Balancing Act

FROM OIL TO STEEL, raw materials are being gobbled up faster than they can be produced, increasing costs for the waste industry and its customers. And you don't have to listen very hard to figure out that the loud, slurping sound is coming from China.

The hungry “Dragon,” experts say, has been experiencing record economic growth, and subsequently needs raw materials to build its infrastructure. China's gross domestic product grew by 9.1 percent in 2003 — its fastest rate since 1997 — leading to large investments in construction and the automotive and transportation sectors. Steel imports into the country alone jumped by 50 percent in 2003. China also accounted for half of the world's cement consumption last year.

Some people are worried that the country's insatiable appetite will upset the balance of trade. In the past six months, China's high demand for source materials has shrunk worldwide supplies and sent producer prices skyrocketing. And the fact that China is ravenous for oil combined with low global inventories of crude oil, political unrest in oil-producing countries, and the peak summer driving season around the corner, means there's a good chance gas prices could soon set new records, predicts Fimat USA, a New York brokerage.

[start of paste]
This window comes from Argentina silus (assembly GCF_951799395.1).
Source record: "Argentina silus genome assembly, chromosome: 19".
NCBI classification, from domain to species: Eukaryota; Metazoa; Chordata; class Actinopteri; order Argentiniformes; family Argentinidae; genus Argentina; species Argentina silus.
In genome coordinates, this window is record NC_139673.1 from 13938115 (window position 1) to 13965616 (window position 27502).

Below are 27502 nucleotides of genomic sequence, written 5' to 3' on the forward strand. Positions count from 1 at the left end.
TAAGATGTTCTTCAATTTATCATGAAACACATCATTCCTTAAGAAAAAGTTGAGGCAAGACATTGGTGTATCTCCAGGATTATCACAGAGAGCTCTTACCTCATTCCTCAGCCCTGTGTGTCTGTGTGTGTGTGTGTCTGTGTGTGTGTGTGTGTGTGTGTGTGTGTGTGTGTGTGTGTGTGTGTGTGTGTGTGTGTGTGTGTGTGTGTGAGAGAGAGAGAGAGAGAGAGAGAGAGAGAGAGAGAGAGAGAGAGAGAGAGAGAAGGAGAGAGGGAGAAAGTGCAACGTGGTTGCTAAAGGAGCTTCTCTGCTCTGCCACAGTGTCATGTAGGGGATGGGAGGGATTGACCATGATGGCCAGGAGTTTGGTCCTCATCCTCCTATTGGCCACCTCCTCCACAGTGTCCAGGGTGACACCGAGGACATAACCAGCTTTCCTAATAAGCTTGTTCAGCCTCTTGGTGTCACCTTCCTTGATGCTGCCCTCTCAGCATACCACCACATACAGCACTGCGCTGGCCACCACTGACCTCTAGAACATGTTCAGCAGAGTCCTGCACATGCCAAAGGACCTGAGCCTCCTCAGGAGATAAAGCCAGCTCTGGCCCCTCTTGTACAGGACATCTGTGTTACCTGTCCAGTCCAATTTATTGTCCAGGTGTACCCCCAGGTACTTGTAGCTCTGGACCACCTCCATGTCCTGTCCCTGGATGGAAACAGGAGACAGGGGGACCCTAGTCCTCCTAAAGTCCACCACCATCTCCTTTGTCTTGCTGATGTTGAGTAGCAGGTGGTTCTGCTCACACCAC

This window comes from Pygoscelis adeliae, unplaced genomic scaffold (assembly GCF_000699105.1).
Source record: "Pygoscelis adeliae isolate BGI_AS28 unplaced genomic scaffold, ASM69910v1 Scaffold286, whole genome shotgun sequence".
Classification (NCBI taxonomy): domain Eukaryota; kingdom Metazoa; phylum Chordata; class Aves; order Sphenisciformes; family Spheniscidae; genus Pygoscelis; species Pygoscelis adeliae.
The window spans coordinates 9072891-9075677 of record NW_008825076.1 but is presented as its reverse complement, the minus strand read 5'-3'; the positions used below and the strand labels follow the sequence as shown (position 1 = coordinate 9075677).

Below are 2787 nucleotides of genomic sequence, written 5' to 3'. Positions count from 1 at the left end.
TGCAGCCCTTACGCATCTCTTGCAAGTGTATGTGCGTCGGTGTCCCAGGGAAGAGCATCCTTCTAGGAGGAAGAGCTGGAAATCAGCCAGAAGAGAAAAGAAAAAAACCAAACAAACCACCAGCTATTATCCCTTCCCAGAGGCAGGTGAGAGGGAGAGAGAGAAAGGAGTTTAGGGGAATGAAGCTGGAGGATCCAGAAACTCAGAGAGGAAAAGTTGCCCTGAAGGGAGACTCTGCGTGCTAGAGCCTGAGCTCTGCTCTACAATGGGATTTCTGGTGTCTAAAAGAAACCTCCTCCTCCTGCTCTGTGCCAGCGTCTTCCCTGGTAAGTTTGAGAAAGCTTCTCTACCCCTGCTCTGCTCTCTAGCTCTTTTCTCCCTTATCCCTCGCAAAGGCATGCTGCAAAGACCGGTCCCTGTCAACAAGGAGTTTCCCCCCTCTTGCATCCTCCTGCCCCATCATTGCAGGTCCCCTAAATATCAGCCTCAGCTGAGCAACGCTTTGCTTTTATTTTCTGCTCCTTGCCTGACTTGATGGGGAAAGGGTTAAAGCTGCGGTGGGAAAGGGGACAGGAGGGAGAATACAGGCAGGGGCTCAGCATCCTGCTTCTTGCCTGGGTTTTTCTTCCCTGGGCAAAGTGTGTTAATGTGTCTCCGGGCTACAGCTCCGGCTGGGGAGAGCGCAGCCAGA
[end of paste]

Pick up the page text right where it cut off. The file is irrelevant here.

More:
Whenever prices for steel and gas go up, the costs trickle down to the waste industry's equipment suppliers, haulers and their customers. Republic Services already has had discussions with its vendors to try and balance sharp steel increases, says company Spokesman Will Flower. Ultimately, customers will have to pay their fair share, he says.

But the situation isn't all bad. On the flip side, Flower adds, is what happens in areas such as recycling. Indeed, those who sell recyclables say China's hunger for scrap and recycled paper has never been greater, and plastic prices also are reaching new heights.

Among the Dragon's pillar industries are machinery, electronics, automaking and building. So this could be good news for the U.S. waste industry. When Japanese vendors like Komatsu and Mitsubishi entered the U.S. market with their earthmoving equipment and truck engines, the increased competition helped to improve technology and decrease prices. Moreover, there already are a couple of hints that China's industrial development could tip the scales to our nation's side. China-based Tebian Electric, for example, beat its Japanese and Swedish rivals to furnish equipment for California's power and hydropower grids, while rendering a better deal for the Americans.

The negative effects of China's rapid growth are a painful price to pay right now. But like the philosophy of yin and yang, the effects of the country's development soon should be balanced by a Dragon roar in your favor.

The author is the editor of Waste Age